I believe the reason that Martin Luther King's "I Have a Dream" speech lingers so heavily in our nation's collective imagination is simply because our nation is built on a foundation of improbable and seminally impossible dreams. This nation started with the absurd idea that a loose confederation of colonies could beat the mighty British Empire and a dream that a country could be governed without a king. We dreamed that if a people were allowed to worship however they saw fit, allowed to freely voice their discontent, and choose their own leaders the result would not be anarchy but greater civil harmony. It was a dream that power could be decided with the ballot box instead of bullets, which is the foundation to our democracy.
It was the fantastical dream of two bicycle builders that gave humanity the ability to fly. And the dream of a great leader that put a man on the moon. It was a life-long dreamer from New Jersey who allowed us to light and record the world. It was a dream that drove waves immigrants fleeing starvation, persecution, and genocide to our shores. What they came seeking was not simply sanctuary, but a hope for a better future. They came to live in a land of peace, prosperity, and dreams.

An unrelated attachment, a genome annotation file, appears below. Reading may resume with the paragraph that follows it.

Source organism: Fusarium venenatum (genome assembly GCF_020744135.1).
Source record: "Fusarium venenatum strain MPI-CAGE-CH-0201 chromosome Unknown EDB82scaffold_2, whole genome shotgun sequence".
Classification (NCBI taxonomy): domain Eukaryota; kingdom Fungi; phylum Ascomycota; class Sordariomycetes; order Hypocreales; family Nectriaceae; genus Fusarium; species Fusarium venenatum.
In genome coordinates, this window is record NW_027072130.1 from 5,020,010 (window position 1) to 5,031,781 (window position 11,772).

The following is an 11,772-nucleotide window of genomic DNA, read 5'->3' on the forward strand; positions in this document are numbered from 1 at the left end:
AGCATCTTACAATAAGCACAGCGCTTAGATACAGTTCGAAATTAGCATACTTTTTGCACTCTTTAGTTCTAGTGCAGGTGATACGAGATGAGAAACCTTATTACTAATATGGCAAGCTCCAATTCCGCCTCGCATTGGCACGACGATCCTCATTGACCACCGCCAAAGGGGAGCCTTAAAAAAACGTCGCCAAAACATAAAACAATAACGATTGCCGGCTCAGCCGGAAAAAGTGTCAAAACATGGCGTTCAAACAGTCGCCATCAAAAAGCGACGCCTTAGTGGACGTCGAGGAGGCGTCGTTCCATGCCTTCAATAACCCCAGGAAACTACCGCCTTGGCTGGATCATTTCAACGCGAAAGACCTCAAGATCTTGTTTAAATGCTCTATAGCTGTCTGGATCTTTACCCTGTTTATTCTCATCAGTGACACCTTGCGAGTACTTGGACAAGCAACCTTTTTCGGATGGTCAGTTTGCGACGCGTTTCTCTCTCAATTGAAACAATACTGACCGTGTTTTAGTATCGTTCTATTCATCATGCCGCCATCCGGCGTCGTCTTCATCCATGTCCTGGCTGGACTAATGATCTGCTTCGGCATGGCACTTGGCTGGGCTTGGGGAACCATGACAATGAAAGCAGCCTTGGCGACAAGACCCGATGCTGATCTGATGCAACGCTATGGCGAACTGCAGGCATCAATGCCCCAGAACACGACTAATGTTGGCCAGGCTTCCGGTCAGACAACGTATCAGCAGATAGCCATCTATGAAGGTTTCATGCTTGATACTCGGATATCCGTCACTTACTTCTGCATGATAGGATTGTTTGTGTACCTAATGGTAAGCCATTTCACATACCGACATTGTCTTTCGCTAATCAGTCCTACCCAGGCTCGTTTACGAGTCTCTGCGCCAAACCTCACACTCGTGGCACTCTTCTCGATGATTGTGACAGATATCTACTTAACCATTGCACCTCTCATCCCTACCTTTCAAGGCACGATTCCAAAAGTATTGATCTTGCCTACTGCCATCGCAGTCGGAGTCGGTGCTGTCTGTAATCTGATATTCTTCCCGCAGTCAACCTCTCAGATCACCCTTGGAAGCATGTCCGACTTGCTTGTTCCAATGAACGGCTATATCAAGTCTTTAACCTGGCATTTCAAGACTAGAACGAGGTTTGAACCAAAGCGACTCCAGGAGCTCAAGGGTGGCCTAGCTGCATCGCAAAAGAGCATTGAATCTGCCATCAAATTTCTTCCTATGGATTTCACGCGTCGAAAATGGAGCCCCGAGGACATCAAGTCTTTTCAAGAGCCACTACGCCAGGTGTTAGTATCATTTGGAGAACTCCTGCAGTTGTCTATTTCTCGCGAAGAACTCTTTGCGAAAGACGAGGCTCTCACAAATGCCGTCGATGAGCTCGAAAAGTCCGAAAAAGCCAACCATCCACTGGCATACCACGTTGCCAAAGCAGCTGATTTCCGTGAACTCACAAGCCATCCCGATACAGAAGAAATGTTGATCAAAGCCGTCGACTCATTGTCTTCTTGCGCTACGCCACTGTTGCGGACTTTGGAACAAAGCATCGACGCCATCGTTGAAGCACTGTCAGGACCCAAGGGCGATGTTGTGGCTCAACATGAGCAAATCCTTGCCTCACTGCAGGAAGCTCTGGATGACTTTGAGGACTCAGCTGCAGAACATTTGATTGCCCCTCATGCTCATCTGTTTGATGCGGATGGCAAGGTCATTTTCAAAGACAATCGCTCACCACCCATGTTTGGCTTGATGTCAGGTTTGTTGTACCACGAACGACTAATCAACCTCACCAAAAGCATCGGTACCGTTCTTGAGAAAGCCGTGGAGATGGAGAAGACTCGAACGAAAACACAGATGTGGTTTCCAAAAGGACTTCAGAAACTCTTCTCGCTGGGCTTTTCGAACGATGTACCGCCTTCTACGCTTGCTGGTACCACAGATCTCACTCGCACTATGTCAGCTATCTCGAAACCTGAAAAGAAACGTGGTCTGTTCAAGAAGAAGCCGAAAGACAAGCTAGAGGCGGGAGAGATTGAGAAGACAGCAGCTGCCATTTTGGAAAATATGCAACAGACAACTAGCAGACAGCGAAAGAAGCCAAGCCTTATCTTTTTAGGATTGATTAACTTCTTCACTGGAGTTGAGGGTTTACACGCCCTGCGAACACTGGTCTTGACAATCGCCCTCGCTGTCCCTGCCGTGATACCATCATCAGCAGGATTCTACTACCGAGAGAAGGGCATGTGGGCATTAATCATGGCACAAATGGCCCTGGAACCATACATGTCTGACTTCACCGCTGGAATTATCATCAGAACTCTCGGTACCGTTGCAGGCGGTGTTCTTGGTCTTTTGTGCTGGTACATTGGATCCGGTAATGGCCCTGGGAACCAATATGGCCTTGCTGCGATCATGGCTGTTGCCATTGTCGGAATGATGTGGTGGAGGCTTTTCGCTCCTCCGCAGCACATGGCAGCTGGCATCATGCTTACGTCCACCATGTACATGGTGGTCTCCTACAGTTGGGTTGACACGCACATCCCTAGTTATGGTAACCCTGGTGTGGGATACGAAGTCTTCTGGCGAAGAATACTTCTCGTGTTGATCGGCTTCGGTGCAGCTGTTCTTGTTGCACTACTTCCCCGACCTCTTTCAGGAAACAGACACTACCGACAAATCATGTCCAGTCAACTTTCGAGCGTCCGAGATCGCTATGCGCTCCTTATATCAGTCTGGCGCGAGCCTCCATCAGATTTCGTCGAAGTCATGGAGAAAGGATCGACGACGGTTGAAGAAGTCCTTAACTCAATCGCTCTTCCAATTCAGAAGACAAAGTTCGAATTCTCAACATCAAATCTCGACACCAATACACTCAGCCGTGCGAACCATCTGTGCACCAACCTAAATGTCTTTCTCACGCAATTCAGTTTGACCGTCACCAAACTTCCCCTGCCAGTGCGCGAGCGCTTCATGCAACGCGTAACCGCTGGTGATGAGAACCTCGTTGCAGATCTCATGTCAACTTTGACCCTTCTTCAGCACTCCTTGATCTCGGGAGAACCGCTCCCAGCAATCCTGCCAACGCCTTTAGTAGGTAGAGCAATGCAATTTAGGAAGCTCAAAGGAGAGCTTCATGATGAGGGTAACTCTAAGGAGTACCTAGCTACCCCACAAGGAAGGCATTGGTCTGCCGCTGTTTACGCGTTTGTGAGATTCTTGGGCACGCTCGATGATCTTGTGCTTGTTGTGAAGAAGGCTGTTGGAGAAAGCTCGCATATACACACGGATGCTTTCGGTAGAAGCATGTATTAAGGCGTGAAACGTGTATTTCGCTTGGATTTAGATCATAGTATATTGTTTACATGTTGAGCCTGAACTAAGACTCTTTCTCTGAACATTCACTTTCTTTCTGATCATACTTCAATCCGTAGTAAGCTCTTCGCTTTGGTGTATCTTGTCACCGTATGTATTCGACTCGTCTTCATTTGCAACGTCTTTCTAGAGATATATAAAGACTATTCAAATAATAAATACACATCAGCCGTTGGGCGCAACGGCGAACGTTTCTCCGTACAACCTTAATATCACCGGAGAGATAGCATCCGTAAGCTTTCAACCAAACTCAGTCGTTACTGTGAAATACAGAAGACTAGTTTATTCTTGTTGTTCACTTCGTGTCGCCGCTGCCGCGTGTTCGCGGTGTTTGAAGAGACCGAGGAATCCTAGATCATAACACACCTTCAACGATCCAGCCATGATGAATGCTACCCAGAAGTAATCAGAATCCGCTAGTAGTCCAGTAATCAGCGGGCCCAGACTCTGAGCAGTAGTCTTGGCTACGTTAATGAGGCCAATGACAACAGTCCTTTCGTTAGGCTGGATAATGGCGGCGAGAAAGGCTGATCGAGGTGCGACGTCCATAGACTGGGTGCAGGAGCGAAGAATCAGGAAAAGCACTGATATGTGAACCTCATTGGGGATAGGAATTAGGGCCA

At the outset of our formation, a single phrase both defined and dominated our nation's soul: "that all men are created equal." While we have yet to achieve this exulted goal, with every year it grows closer. It was this great dream which led women to march, to sit, and to starve for their rights. And it was this dream that consumed the life of a preacher from Atlanta. He dreamed of equality and hoped--against ample evidence to the contrary--that he could appeal to his country's soul with love and patience.
While even a decade ago few could imagine a half-black child born in Hawaii and raised by a single mother could ever become the leader of the free world, Barack Obama did. This election once again affirms that America is the place where improbable dreams become possibilities. We are only limited by our imagination and are still a nation of dreamers.